Yesterday the promised piece came out and in every respect it demonstrates to me just how craven and unreliable the liberal media has become.  The current article is a piece about how Trump and his minions are cooking up a big scheme to ‘subvert’ the results of the 2020 election through a combination of voter intimidation, electoral-college interventions and disqualifying mail-in voting; all measures justified by charging the Democrats and/or the Deep State with fraud.

What’s the difference between calling the Presidential election a ‘scam’ and saying exactly the same thing about the Mueller report? There’s no difference. It worked once, why not try it again?

              What I find both interesting and disheartening about this article is the degree to which the liberal media continues to let and even encourage Trump’s ability to establish the public political narrative on his own terms. And if the narrative is total bullshit and has absolutely no connection to any reality at all, so what?

              There’s a remarkable anecdote in Michael Cohen’s book where he describes a meeting between Trump and a group of Evangelical leaders in 2012. The purpose of the meeting was to begin laying the groundwork for a Trump campaign, and the confab ended with a ‘laying on of hands’ ceremony in which the ministers all gave Trump their blessings because he promised to fight for their most cherished issues; i.e., school prayer, tax exemptions and ending abortion ‘rights.’ [See pages 125 et. seq.]

              So the meeting ends, the Evangelicals walk out of Trump’s office and Trump turns to Cohen and says, “Do you believe that anyone believes that bullshit?” And that moment perfectly and completely sums up what the Trump presidency is all about.

              There is absolutely nothing Trump says that necessarily connects to anything he either thinks or does. But if he says it more than once, it becomes the rhetorical framework in which the entire political narrative is then defined – by the media on both sides! Which is perfectly exemplified by The Atlantic Monthly piece.

              Here’s the statement around which the entire article revolves: “Trump’s state and national legal teams are already laying the groundwork for postelection maneuvers that would circumvent the results of the vote count in battleground states.” And this groundwork consists primarily of various voter-suppression efforts in the battleground states based on the alleged recruitment of 50,000 GOP volunteers who will be at all the polling stations to challenge ‘suspicious-looking’ individuals (read: Blacks) who show up to vote.

            Where does the author of The Atlantic piece, Barton Gellman, get his information about the formation of this poll-watching army that will appear at various polling locations on November 3rd? He gets it from an article published in The (failing) New York Times back in May which was based entirely on statements made by operatives from the Trump campaign.

Meanwhile, when a reporter for New York Magazine went out to Harrisburg in August to interview the staffers who were organizing the grass-roots Trump effort in the all-important battleground state of Pennsylvania, she couldn’t find one, single meeting that was held to recruit and train these dedicated volunteers.

Did Barton Gellman bother to go out to rural Pennsylvania to validate the claims that Trump had a 50,000-strong army getting ready to pounce on anyone suspected of trying to vote for the Biden team?  Of course not. What he did was sit in his office and talk to a couple of liberal academics who know what’s going on in the boondocks because they have written books about various voting issues that have come up in the past.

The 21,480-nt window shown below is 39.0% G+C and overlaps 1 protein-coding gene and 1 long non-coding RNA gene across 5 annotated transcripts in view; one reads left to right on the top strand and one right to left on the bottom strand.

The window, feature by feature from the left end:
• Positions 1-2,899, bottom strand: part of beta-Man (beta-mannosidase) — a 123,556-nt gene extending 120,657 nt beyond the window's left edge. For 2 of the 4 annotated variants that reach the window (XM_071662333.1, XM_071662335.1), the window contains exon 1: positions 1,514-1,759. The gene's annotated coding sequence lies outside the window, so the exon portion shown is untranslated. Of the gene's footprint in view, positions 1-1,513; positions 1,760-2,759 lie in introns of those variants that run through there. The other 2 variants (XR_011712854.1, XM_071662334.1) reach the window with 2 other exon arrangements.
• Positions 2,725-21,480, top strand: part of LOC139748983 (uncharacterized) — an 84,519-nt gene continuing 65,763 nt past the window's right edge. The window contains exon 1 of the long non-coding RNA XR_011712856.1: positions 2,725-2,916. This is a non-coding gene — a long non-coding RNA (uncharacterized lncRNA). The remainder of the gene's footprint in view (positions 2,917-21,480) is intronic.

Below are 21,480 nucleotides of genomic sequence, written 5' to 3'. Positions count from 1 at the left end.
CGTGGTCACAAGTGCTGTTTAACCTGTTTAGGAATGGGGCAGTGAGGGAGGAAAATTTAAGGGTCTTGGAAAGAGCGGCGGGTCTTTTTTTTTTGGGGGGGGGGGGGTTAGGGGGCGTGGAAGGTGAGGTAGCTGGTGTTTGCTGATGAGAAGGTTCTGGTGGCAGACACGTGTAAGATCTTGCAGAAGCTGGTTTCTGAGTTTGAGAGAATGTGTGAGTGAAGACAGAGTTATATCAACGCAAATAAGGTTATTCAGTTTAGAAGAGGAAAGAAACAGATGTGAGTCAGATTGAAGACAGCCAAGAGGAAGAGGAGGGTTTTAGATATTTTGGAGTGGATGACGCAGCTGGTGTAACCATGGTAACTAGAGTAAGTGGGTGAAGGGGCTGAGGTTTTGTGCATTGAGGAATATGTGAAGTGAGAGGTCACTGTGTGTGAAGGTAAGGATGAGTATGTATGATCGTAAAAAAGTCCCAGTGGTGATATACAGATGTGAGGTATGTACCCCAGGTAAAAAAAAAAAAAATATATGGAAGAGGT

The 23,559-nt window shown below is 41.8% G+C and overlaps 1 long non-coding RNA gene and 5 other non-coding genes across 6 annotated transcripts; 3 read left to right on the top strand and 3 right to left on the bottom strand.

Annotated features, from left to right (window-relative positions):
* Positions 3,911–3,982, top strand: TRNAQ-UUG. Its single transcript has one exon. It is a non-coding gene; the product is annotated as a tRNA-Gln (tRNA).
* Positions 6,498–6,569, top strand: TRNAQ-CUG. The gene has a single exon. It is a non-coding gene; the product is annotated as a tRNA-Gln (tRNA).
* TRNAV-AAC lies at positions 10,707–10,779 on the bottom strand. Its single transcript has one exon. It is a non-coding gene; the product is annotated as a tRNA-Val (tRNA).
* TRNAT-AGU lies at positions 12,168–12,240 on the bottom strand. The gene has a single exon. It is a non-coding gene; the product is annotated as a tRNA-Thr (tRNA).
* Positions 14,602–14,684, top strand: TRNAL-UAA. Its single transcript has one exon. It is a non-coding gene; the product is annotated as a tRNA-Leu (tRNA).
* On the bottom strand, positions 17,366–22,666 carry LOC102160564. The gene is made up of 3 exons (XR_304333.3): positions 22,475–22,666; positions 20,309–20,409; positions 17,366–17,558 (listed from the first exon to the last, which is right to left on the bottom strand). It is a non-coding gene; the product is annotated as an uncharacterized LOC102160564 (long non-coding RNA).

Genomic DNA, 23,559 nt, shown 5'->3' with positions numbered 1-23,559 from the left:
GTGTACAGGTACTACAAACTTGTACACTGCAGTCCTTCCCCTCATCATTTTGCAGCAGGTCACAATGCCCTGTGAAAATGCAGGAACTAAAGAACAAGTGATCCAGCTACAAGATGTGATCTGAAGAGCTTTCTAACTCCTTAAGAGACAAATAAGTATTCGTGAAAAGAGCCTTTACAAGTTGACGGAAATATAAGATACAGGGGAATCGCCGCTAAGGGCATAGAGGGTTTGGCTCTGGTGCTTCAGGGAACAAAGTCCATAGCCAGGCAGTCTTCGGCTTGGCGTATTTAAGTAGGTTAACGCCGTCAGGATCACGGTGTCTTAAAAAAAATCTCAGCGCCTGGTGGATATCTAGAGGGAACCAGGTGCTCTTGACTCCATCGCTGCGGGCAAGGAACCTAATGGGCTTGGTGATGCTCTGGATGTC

The liberal media falls for it every time. They take the totally false messaging from the Trump campaign, compare it to evidence-based, academic research that has to be true because, after all, it’s evidence-based, and then compare the two versions as if anyone should be taking anything said by Trump seriously at all.

Trump’s comment to Michael Cohen about how anyone could believe such bullshit could have been a comment made not just about Evangelical ministers, but about liberal media as well.

Why Does The Media Report Lies As If It’s News?

              Remember when Ronald Reagan did TV commercials for General Electric? If you’re not my age, and I’m 76 years old, you probably don’t remember those commercials that Reagan made for GE beginning in 1954, but every commercial ended with Reagan smiling and telling the viewers that “progress was the most important product” for GE.

              And how could you argue with that idea? After all, the 1950’s was the first time that a majority of Americans owned their own homes, their own cars, their own TV sets, and their own washers and dryers.  That’s not progress? 

              The only problem was that once GE developed an enormous consumer market for electric appliances, everyone else jumped in, and a company that had owned this market in the 1950’s, found that by the 1980’s, all they owned was a lot of debt.

              Enter Jack Welch.  He was CEO of GE from 1981 and 2001, and during this period the company’s stock went from $1.50 a share to almost $60 bucks.  Welch built a new company by moving GE out of home appliances and into credit, leasing, and other financial pursuits. He also began to buy other companies so that GE’s bottom line no longer depended on washing and drying machines.

              Right now the company’s stock is sitting at $6.22 and investors are waiting to hear any day now that Chapter 7 has been filed in some federal bankruptcy court. What was the veritable straw that broke the veritable camel’s back? The company’s decision to get into natural gas production and distribution right when the natural gas market began to contract.

              And why has the natural gas industry fallen on hard times? Because of the falling cost of – ready – renewable energy, as in all those wind turbines and solar panels which increasingly dot the landscape all over the place.